Late one night about a year and a half ago, I had a frustrating highway encounter with a big rig truck. Although, sadly, many others have fared worse in similar situations, it was still a sucky setback: three days in the hospital, a couple surgeries, and a few months to regain my strength.
The morning after the accident I gave myself a goal: I’d use it as a catalyst to finally train for and complete a triathlon. I didn’t want to ever feel held down by having an accident, and therefore strived for the exact opposite. Once able to move comfortably and push forward on my plan, I started discussing it with a friend at Triathlete magazine — who expressed interest in having me chronicle the journey for the publication. I agreed to do a three-part series, looking at the events leading to my decision to be a triathlete, the training experience, and then the race itself.
Triathlete helped make the training process easier by setting me up with some great gear and an amazing coach, Ian Murray, for which I’m extremely thankful — I highly recommend any first time (or even 31st time) triathlete to use a coach, it’s made such a big difference. At the point of my writing this, I’m just over two weeks away from the race. I’ll be competing in the Superseal Triathlon on March 18, in San Diego. An Olympic distance race, I have to swim 0.9 miles, bike 26 miles, and run 6.2 miles. Each of those distances is further than I’ve ever raced before, so the combination of all three consecutively will be pretty incredible.
Meanwhile, my first Triathlete segment hit the newsstands a few weeks ago, and became available online this week; check it out on the Triathlete site. And also check the fun video segment the magazine produced in conjunction with the article — more to come from that, too. Hope you enjoy.
For you engineers, tinkerers and makers with reality TV dreams — you’ve got until March 7th to submit yourself for a new Discovery show being produced by Pilgrim Studios — the company that makes Dirty Jobs, American Choppers, and Ghost Hunters (among many others).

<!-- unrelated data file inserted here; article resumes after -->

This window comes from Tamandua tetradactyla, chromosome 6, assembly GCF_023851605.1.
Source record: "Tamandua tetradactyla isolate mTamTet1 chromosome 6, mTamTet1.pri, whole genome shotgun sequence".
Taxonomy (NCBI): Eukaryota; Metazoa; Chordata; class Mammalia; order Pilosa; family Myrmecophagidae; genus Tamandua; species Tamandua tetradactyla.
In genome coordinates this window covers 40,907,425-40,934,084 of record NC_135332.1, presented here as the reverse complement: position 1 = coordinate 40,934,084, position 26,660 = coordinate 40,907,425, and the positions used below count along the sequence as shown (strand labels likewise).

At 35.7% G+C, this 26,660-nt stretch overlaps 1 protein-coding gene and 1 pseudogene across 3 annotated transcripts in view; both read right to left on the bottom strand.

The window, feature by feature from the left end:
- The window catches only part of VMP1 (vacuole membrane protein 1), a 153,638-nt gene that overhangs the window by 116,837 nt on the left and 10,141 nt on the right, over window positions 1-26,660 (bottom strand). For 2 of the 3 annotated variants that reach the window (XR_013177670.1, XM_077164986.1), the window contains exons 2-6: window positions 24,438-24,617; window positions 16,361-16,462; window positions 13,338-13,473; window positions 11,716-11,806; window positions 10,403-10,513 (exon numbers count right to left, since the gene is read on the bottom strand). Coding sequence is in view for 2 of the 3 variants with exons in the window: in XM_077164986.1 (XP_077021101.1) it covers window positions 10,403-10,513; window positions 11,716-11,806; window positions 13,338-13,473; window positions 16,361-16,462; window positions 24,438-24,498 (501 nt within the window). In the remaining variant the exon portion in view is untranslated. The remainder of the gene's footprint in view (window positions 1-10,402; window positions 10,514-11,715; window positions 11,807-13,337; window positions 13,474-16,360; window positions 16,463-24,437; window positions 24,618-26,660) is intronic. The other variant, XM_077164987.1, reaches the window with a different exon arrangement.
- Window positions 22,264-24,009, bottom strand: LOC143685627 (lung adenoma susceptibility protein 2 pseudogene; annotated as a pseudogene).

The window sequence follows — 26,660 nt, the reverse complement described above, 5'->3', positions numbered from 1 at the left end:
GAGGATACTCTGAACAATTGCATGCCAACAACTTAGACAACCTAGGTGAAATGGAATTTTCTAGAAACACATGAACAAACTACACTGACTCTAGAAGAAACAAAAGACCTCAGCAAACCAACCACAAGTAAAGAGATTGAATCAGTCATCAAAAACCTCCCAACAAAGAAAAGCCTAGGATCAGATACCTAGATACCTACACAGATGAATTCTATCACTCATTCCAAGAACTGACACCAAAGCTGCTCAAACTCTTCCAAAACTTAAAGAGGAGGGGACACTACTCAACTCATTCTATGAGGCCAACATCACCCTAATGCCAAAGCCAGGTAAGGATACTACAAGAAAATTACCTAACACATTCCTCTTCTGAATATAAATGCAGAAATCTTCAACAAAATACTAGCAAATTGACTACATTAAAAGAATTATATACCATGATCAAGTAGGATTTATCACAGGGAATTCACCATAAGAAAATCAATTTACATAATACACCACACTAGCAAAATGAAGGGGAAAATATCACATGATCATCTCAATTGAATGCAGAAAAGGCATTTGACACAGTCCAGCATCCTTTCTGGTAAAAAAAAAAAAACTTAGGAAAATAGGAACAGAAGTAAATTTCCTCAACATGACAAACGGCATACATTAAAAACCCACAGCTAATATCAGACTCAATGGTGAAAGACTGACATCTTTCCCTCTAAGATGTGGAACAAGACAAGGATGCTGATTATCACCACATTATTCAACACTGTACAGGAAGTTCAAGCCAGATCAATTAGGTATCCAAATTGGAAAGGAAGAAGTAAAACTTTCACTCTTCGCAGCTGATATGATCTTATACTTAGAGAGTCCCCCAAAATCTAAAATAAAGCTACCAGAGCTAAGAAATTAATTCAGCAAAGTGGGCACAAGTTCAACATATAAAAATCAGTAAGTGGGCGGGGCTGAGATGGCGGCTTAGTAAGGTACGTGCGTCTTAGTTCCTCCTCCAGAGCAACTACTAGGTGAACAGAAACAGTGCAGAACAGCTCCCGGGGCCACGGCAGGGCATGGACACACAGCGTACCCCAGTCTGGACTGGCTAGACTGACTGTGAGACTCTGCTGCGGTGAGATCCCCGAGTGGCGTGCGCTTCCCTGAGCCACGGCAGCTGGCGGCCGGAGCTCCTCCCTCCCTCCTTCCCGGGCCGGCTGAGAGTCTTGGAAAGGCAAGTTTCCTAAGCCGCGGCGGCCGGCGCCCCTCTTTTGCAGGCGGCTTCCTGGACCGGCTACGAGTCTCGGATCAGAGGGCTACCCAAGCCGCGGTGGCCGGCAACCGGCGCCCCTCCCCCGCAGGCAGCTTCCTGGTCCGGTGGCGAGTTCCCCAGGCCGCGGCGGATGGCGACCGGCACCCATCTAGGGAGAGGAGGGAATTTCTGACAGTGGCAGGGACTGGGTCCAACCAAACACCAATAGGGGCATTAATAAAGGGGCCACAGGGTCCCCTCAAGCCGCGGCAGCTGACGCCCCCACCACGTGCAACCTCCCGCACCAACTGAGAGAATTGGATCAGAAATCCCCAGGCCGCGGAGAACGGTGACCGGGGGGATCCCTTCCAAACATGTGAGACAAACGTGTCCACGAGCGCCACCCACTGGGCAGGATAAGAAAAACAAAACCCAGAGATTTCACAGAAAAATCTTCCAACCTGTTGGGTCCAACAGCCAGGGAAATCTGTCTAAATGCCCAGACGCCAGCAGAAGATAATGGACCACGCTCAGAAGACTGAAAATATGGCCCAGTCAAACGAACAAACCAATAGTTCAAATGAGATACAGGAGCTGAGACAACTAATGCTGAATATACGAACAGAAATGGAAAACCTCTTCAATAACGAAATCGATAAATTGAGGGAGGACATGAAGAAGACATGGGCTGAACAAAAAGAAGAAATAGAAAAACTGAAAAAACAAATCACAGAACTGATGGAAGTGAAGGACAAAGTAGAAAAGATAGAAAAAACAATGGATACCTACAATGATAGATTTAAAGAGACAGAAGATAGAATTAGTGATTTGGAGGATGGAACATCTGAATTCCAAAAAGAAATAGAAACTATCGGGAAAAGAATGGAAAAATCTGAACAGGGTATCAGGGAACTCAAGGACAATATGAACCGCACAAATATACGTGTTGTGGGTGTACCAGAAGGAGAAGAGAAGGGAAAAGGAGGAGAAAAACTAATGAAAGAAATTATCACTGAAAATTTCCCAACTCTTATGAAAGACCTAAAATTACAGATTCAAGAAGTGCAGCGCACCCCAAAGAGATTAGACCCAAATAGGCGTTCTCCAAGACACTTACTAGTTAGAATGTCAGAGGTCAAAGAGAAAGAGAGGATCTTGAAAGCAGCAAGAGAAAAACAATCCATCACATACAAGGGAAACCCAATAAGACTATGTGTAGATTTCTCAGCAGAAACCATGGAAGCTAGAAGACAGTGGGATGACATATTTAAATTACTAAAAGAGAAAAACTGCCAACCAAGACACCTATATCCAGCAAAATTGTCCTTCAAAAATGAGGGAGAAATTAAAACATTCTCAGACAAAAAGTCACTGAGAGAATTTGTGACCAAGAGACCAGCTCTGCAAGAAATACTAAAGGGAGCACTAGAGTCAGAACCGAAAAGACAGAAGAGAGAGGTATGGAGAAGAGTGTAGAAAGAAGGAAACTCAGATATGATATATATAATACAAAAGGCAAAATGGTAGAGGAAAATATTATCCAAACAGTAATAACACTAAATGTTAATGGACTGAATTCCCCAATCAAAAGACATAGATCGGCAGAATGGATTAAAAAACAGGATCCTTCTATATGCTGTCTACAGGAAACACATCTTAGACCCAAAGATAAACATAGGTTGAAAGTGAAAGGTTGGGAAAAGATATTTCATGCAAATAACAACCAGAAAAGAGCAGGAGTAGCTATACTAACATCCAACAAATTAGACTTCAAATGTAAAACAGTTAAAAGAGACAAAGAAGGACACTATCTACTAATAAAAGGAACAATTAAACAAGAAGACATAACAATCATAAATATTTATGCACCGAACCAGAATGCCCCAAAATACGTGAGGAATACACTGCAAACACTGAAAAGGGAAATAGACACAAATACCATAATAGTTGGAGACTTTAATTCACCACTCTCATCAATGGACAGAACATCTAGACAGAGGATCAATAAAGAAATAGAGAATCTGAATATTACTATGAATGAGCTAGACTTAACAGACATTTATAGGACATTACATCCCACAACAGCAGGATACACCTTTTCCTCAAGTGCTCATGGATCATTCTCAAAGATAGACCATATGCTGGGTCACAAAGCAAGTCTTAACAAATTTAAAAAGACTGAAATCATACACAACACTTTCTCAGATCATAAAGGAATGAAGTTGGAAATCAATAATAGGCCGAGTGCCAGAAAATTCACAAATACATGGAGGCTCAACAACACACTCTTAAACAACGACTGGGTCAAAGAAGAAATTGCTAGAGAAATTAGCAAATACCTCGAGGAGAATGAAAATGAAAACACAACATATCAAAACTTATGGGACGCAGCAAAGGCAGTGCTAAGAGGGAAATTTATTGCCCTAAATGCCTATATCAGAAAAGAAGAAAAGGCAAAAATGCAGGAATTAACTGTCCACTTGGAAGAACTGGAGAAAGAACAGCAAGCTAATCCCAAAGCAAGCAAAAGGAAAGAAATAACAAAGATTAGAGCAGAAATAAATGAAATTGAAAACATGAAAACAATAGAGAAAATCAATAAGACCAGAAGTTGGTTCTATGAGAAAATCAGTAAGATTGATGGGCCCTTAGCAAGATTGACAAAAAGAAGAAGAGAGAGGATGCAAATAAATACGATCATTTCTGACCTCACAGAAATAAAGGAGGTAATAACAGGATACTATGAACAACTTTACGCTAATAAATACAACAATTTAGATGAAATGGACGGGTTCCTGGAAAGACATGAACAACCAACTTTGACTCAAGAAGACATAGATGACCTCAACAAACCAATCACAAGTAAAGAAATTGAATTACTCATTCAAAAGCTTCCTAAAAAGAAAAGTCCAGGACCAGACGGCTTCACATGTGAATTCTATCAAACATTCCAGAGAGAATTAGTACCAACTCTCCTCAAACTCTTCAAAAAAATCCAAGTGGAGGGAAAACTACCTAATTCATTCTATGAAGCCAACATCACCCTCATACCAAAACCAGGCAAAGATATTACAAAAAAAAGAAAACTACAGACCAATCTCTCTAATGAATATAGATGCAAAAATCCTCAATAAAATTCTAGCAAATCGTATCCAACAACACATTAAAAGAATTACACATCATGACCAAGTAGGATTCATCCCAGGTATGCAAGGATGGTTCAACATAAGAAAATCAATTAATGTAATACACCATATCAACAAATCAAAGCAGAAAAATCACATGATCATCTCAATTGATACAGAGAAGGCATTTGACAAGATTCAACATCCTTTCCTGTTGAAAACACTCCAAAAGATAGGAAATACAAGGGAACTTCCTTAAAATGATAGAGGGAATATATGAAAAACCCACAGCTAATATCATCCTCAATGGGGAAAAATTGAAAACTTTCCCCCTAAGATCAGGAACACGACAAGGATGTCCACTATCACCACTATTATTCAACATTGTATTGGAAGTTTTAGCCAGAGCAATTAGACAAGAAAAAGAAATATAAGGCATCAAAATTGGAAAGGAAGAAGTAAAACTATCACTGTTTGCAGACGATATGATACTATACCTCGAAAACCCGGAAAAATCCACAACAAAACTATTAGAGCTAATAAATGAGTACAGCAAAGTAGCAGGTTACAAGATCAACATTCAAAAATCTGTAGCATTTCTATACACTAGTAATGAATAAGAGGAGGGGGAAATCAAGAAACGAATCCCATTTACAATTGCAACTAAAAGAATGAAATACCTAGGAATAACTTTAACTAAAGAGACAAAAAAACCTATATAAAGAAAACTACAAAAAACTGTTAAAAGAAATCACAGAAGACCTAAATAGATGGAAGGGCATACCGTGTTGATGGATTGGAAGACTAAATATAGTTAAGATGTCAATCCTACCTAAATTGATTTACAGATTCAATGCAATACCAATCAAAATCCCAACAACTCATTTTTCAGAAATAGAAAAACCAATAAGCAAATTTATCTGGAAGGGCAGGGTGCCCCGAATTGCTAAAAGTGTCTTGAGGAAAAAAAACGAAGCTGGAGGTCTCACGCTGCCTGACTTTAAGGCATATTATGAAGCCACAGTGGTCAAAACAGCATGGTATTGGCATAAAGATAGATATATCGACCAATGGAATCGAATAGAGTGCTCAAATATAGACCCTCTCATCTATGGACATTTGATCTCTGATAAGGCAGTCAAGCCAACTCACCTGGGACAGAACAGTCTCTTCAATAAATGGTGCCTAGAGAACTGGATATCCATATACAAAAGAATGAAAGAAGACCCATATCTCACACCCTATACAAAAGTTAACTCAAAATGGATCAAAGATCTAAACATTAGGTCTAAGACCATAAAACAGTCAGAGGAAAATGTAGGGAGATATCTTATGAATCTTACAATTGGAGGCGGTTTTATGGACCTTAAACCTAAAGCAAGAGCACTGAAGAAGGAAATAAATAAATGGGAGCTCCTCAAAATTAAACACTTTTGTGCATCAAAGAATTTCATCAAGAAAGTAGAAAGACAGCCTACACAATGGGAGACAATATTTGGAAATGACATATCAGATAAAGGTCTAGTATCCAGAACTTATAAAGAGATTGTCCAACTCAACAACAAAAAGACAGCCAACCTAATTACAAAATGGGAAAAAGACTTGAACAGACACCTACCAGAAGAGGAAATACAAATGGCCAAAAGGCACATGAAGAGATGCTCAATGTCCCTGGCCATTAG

I have no connection with this show, so I can’t assist you in any way other than advising you to keep your energy up (general guideline for being on camera), and make sure your fly is zipped (general advice for life).
DISCOVERY CHANNEL SEEKING AMERICA’S TOP INVENTORS, MACHINISTS AND ENGINEERS TO COMPETE FOR A HUGE GRAND PRIZE
Are you a designer who can build? Are you a machinist who can design?
The Discovery Channel is looking for America’s most creative and daring techies, machinists, inventors and engineers to design, build, and BLAST their way to a Grand Prize on their new competition TV show TOP ENGINEER.
A handful of lucky men and women will be chosen to take on exciting challenges from various engineering fields at the state-of-the-art WET design facilities (www.wetdesign.com) in California.
No, you don’t need to have an engineering degree to compete on this show, but you MUST be able to design, build, test and integrate an idea into a final product that WORKS. These will be fast-paced, hands-on, VISCERAL challenges! If your experience is strictly behind the keyboard, then this show is NOT for you.
We are looking for visual effects experts, accomplished home shop machinists, contractors and engineers with backgrounds in electrical, civil, structural or mechanical engineering.
If you have an outgoing personality and are ready to get your hands dirty for the chance to win a GRAND PRIZE and the title of TOP ENGINEER, then we want to hear from you.
Email TopEngineerCasting@gmail.com with your name, age, location, phone number, a recent photo and a brief explanation of why you are perfect for this competition show.
Deadline to submit is March 7, 2012